Al-Mulla during the Bureau session accused Bin-Huwail of failing to regularly attend parliamentary sessions and committee meetings. If we look at the weekly attendance record for 2015-16 there is a degree of truth to this, with Bin-Huwail having by far the highest absence record of any MP: 12 absences, eight of which were unexplained (the next most regular absentees were Isa Turki with 8 absences and Majid al-Majid with 7), although notably none of Bin-Huwail’s absences were for overseas trips.
For the 2015-16 Parliament season Bin-Huwail only tabled one question for ministers and only sponsored eight proposals (both private bills and changes in the law); making him by far one of the least active MPs against this criteria.
A source told Al-Watan newspaper that Bin-Huwail had failed to attend around 70% of Defence Committee meetings “most of these without acceptable reasons”. However, this begs the question as to why the Defence Committee members have elected him as Chairman three times running!
Prior to the November 2014 parliamentary elections, constituency boundary changes initially threw these two incumbent MPs – Al-Mulla and Bin-Huwail – into a head-to-head competition for the same 7th Southern constituency. This was avoided after Ahmed al-Mulla moved his campaign to the 10th Southern constituency (vacated by Bahrain’s first woman MP Latifa al-Gaoud), which he won without facing a serious challenge (834 votes, versus 204 to his rival in this under-populated constituency of only 2,368 registered voters). Bin-Huwail won the 7th Southern constituency in a second round run-off (3,540 votes, versus 2,432).
These two figures however, were immediately thrown into a new competition against each other when they both put their names forward for the Parliament Chairman post in December 2014. Al-Mulla won with 27 votes against 13 votes. Bin-Huwail with apparent ease won the selection to be Chairman of the Defence and Foreign Affairs Committee for three years running since December 2014.
As a result of the senior position of both figures, they occupy seats in the Parliament Administration Bureau which determines the Council of Representatives’ weekly business. Despite this continued close contact, this is the first time that any dispute between the two men has erupted so publically.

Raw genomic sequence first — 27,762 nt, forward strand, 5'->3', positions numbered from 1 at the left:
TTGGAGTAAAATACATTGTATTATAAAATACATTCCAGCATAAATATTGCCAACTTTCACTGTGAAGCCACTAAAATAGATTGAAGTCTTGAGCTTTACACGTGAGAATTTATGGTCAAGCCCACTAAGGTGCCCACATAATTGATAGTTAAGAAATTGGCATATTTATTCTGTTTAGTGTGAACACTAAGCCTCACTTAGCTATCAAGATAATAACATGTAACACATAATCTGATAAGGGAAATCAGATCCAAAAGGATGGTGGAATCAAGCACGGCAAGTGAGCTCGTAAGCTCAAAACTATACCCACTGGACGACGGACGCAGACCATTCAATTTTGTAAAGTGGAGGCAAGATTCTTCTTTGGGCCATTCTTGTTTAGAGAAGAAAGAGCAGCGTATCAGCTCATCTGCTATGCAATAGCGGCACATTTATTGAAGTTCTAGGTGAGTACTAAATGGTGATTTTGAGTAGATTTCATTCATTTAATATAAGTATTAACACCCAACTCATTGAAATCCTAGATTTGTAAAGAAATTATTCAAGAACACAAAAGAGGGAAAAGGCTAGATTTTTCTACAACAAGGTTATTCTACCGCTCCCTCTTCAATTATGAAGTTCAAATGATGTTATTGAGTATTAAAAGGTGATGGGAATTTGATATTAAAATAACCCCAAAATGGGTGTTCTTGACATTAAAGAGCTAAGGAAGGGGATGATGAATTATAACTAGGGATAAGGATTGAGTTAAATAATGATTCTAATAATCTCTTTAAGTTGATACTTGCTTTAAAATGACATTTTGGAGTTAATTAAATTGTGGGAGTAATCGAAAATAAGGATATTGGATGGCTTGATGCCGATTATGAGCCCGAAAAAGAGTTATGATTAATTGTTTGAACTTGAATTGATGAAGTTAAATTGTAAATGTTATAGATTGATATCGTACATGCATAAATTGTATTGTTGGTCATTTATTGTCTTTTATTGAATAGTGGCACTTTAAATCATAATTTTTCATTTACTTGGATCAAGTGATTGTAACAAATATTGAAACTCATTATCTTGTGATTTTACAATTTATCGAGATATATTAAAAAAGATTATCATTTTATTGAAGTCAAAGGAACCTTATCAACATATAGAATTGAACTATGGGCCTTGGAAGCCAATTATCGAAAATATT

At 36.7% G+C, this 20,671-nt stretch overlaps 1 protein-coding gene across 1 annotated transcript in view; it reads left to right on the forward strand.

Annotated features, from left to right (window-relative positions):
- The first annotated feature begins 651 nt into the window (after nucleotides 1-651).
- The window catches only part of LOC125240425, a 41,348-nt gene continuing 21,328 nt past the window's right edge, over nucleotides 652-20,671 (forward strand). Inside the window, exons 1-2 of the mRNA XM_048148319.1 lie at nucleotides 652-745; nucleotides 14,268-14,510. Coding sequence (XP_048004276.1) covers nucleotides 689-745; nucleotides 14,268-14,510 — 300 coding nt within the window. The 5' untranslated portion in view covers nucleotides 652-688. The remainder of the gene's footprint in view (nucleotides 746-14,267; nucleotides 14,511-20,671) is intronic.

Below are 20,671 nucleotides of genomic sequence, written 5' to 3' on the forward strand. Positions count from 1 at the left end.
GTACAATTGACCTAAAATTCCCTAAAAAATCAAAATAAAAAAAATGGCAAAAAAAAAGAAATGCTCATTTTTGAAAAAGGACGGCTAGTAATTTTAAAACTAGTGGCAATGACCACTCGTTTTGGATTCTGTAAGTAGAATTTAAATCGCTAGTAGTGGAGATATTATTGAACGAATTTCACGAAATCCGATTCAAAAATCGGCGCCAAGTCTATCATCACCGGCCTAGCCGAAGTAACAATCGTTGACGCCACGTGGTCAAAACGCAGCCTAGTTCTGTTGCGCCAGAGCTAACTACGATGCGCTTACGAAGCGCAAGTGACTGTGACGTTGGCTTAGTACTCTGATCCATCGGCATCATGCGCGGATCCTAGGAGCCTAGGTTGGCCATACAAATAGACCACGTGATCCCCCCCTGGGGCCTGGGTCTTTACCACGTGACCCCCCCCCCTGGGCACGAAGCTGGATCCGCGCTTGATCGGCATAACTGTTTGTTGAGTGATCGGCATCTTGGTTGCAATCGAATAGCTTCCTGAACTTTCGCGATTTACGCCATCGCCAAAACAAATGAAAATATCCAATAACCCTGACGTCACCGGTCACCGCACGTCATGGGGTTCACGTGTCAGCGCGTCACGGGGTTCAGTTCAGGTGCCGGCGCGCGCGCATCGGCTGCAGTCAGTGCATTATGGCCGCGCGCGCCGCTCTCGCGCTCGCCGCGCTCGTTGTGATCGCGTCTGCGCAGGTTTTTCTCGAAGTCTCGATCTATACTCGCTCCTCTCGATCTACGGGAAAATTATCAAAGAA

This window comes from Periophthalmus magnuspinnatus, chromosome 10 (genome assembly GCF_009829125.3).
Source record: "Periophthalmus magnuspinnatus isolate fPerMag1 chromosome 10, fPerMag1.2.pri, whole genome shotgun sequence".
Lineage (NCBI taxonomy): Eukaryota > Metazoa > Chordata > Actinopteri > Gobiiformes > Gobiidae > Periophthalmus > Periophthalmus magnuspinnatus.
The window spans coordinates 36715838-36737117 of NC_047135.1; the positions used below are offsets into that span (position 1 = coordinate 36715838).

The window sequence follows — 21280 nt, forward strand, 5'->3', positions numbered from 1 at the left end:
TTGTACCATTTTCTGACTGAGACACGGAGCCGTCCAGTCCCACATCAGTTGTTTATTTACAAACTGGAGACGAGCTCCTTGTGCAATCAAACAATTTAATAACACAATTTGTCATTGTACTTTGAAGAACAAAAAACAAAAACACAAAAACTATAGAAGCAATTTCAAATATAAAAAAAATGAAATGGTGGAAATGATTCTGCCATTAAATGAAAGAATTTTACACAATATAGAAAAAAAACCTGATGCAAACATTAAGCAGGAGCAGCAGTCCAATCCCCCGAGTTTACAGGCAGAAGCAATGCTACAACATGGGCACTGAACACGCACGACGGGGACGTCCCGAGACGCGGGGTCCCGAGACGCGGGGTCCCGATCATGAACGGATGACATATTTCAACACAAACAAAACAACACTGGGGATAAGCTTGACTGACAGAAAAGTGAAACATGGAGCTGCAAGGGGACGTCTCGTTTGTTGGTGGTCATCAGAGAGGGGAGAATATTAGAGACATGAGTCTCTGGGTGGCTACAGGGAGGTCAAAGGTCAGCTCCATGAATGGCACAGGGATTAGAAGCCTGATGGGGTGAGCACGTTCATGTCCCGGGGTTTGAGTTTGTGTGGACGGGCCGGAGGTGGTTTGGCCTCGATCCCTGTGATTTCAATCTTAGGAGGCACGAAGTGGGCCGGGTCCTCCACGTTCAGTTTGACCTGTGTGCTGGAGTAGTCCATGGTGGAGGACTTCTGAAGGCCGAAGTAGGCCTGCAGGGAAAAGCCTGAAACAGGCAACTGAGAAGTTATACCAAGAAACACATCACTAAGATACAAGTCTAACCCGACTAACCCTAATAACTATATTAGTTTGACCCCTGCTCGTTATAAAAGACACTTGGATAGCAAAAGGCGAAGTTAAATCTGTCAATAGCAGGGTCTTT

Other parliamentary disputes
Furthermore, during the 1 November weekly Parliament session, which was primarily devoted to discussing proposed new fees for property developers, Salafist MP Anas Buhindi caused chaos when he refused to be silenced by Chairman Al-Mulla.
Buhindi has disturbed multiple Parliament sessions demanding that action be taken regarding an alleged insult made against him by Parliament Secretary-General Abdullah al-Dossary back in February. Buhindi continued to scream and shout for several minutes even after his microphone was turned off.
Regarding the property developments law, MPs claimed that 21 of them (out of 40) voted against the measure, voiding the proposed law. However, lawyers argued that only 20 MPs voted against, meaning that the bill was passed. The decree was actually enshrined into law earlier in the year.
Works Minister Essam Khalaf argued that the tariffs were lower than in other regional states and that the fees incurred on undeveloped land had a positive effect on encouraging infrastructure projects to push ahead. The Minister noted a 43% rise in construction sector investments for the first nine months of this year; amounting to 225 new investment projects worth BD 1.4 million.
Week in politics
Islamist MPs call for music ban: 20-26 Oct 2016
Parliament blocs fail to win posts: 14 – 19 Oct 2016
Clerics barred from politics: 12 – 18 May 2016
Continued reform efforts: 5 – 11 May 2016
Social media attacks: 20-27 April 2016
Shura Council rejects “Islamicization”: 7-13 April 2016
CEDAW victory: 31 March – 6 April 2016
MPs reject budget statement: 24 – 30 March 2016
Pensions dispute: 17 – 23 March 2016
Committees of inquiry: 10 – 16 March 2016
Protection for Shia families: 3 – 9 March 2016
Political societies in decline: 25 Feb – 2 Mar 2016
Lebanon travel restrictions: 19-24 Feb 2016
Constitution celebrations: 11-18 Feb 2016
Russia State visit: 4-10 Feb 2016
Raising the debt ceiling – again: 3 – 9 Dec 2015
Combatting terrorism: 26 Nov – 2 Dec 2015
Clash over debt law: 12 – 18 Nov 2015
Tattoos & sorcery: 5 – 11 Nov 2015
Raising meat payments: 30 Oct – 4 Nov 2015
Anger over subsidies: 22 – 29 Oct 2015
New political alliances: 15 – 21 Oct 2015
A new beginning: 8 – 14 Oct 2015
Links to other Citizens for Bahrain parliamentary publications